I, being minmatar myself, and not having even heard of slavery before this, immediately contacted these self proclaimed freedom fighters and offered them my industrial services to supply them with ships and weapons at a discounted price. Soon I was inspired to train combat skills as well so that I could join them in their fight for freedom.

    There have been many many adventures since… all involving real people, and real goals and great accomplishments… and absolutely horrendous failures as well. But mostly it’s about the interaction with other people within the context of the game. Some of it is roleplay, some of it is just playing the game. Some of it is personal, but much of it involves a group.

    Eve does have a steep learning curve. The interface can be complicated, but if you play long enough you’ll realize that the game just has too much depth to be displayed much more simply. The complication and depth and scope of the game that turns people off sometimes at first, is what keeps the game new and fresh for people 5 years down the road. There is always something to learn, eve is never completely mastered.

    I urge you to give the lady Eve some more of your time. She will frustrate you, enrage you, confound you, confuse you… and just when you think you can’t take any more, she’ll reward you like no other.

    fly free or die free,

    Ris Dnalor

  9. 9 Ludo
    September 22, 2008 at 10:39 am

    I think this comment thread demonstrates why Eve is such a success, and why it’s unlike anything else out there. The level of devotion present among the players has created a genuine and tangiblle world which transcends the number crunching and the stubborn mechanics.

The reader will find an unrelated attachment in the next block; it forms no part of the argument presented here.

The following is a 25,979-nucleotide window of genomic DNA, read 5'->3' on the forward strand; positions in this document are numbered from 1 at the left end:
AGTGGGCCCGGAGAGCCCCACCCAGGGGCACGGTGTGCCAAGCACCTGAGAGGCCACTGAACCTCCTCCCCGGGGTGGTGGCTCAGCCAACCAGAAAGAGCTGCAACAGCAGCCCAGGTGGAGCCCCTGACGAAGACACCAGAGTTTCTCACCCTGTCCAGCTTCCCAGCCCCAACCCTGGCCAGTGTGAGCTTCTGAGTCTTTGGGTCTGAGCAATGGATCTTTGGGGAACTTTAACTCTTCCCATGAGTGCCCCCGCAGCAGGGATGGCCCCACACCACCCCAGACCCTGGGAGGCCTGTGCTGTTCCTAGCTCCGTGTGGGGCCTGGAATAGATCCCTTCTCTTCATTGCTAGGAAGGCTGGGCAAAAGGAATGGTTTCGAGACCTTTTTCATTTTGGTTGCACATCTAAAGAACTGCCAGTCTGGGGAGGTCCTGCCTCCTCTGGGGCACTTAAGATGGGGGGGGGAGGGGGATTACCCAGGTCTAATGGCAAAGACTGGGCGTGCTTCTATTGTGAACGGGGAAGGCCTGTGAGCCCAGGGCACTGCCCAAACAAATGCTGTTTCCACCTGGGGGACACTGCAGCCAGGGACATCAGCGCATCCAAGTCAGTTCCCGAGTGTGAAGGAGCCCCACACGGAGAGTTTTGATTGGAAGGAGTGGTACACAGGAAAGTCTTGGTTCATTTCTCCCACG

Many stories have been told of the events on Eve, much like the ones in this thread. Here are a couple of great ones y’all might enjoy:

    Tom Francis, Section Editor for PCGamer UK and keeper of the marvellous http://www.pentadact.com told this tale of assassination:

    Jim Rossignol, dedicated Eve player, freelancer extraordinaire and one quarter of cognescente of awesome: Rock Paper Shotgun tells of The Great War. The capitals in that statement are well justified. It’s like an Iain Banks novel.

    But for me, it’s all a bit too much. The dedication Eve requires means that I’d have very little time to play anything else, but I’m glad that Eve’s still out there churning out these brilliant stories.

    Readers, please feel free to comment with tales of your Eve adventures, we’d love to hear them.

  10. September 22, 2008 at 11:57 am

    The 14 day trial must leave many people confused as to what Eve is all about.

    I have played since day 1, and I have run the same Corporation/Alliance since those days. I have played Eve more than I have played real life for so long now, I cant imagine my life without it.